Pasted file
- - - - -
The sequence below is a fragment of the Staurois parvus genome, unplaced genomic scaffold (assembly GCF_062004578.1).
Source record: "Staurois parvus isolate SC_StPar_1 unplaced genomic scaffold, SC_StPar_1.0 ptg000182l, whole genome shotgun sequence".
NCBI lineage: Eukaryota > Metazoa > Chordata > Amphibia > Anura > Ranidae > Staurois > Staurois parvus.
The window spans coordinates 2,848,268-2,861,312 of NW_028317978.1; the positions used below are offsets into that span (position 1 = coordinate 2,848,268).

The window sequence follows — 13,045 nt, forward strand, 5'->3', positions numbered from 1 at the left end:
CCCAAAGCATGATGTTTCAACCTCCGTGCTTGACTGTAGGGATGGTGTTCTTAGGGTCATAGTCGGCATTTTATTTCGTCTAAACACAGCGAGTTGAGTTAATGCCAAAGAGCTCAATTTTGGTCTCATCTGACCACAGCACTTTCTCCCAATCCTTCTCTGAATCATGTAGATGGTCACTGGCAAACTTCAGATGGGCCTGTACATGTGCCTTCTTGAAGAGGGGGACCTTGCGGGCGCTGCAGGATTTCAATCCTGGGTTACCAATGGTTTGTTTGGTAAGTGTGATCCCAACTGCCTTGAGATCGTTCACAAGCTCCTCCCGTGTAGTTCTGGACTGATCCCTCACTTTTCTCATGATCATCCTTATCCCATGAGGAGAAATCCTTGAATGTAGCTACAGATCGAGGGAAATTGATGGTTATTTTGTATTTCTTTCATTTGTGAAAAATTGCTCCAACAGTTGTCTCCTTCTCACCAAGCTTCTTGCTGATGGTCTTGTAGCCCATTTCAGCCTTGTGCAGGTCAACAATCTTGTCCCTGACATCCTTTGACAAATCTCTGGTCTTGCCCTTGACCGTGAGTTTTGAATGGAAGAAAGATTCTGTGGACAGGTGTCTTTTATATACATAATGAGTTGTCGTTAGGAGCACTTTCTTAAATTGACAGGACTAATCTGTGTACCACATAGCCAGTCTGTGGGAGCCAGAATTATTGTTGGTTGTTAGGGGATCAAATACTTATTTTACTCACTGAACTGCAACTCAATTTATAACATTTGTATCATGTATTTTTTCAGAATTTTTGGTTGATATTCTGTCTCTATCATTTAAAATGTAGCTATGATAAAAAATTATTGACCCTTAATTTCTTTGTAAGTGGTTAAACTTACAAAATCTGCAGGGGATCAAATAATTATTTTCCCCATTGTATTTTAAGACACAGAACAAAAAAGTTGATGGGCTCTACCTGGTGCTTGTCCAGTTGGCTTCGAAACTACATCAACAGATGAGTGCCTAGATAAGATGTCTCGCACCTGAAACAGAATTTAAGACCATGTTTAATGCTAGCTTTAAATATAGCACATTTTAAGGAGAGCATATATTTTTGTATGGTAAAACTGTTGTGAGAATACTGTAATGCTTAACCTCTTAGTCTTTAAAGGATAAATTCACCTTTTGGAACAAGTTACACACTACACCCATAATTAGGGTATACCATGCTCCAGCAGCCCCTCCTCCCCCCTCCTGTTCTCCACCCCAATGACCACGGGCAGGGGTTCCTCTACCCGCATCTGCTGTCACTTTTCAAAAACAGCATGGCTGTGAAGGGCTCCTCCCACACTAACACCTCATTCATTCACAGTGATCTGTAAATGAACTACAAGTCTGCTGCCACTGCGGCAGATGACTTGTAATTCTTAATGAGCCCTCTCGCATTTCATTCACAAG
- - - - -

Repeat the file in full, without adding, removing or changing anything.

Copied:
The sequence below is a fragment of the Staurois parvus genome, unplaced genomic scaffold (assembly GCF_062004578.1).
Source record: "Staurois parvus isolate SC_StPar_1 unplaced genomic scaffold, SC_StPar_1.0 ptg000182l, whole genome shotgun sequence".
NCBI lineage: Eukaryota > Metazoa > Chordata > Amphibia > Anura > Ranidae > Staurois > Staurois parvus.
The window spans coordinates 2,848,268-2,861,312 of NW_028317978.1; the positions used below are offsets into that span (position 1 = coordinate 2,848,268).

The window sequence follows — 13,045 nt, forward strand, 5'->3', positions numbered from 1 at the left end:
CCCAAAGCATGATGTTTCAACCTCCGTGCTTGACTGTAGGGATGGTGTTCTTAGGGTCATAGTCGGCATTTTATTTCGTCTAAACACAGCGAGTTGAGTTAATGCCAAAGAGCTCAATTTTGGTCTCATCTGACCACAGCACTTTCTCCCAATCCTTCTCTGAATCATGTAGATGGTCACTGGCAAACTTCAGATGGGCCTGTACATGTGCCTTCTTGAAGAGGGGGACCTTGCGGGCGCTGCAGGATTTCAATCCTGGGTTACCAATGGTTTGTTTGGTAAGTGTGATCCCAACTGCCTTGAGATCGTTCACAAGCTCCTCCCGTGTAGTTCTGGACTGATCCCTCACTTTTCTCATGATCATCCTTATCCCATGAGGAGAAATCCTTGAATGTAGCTACAGATCGAGGGAAATTGATGGTTATTTTGTATTTCTTTCATTTGTGAAAAATTGCTCCAACAGTTGTCTCCTTCTCACCAAGCTTCTTGCTGATGGTCTTGTAGCCCATTTCAGCCTTGTGCAGGTCAACAATCTTGTCCCTGACATCCTTTGACAAATCTCTGGTCTTGCCCTTGACCGTGAGTTTTGAATGGAAGAAAGATTCTGTGGACAGGTGTCTTTTATATACATAATGAGTTGTCGTTAGGAGCACTTTCTTAAATTGACAGGACTAATCTGTGTACCACATAGCCAGTCTGTGGGAGCCAGAATTATTGTTGGTTGTTAGGGGATCAAATACTTATTTTACTCACTGAACTGCAACTCAATTTATAACATTTGTATCATGTATTTTTTCAGAATTTTTGGTTGATATTCTGTCTCTATCATTTAAAATGTAGCTATGATAAAAAATTATTGACCCTTAATTTCTTTGTAAGTGGTTAAACTTACAAAATCTGCAGGGGATCAAATAATTATTTTCCCCATTGTATTTTAAGACACAGAACAAAAAAGTTGATGGGCTCTACCTGGTGCTTGTCCAGTTGGCTTCGAAACTACATCAACAGATGAGTGCCTAGATAAGATGTCTCGCACCTGAAACAGAATTTAAGACCATGTTTAATGCTAGCTTTAAATATAGCACATTTTAAGGAGAGCATATATTTTTGTATGGTAAAACTGTTGTGAGAATACTGTAATGCTTAACCTCTTAGTCTTTAAAGGATAAATTCACCTTTTGGAACAAGTTACACACTACACCCATAATTAGGGTATACCATGCTCCAGCAGCCCCTCCTCCCCCCTCCTGTTCTCCACCCCAATGACCACGGGCAGGGGTTCCTCTACCCGCATCTGCTGTCACTTTTCAAAAACAGCATGGCTGTGAAGGGCTCCTCCCACACTAACACCTCATTCATTCACAGTGATCTGTAAATGAACTACAAGTCTGCTGCCACTGCGGCAGATGACTTGTAATTCTTAATGAGCCCTCTCGCATTTCATTCACAAG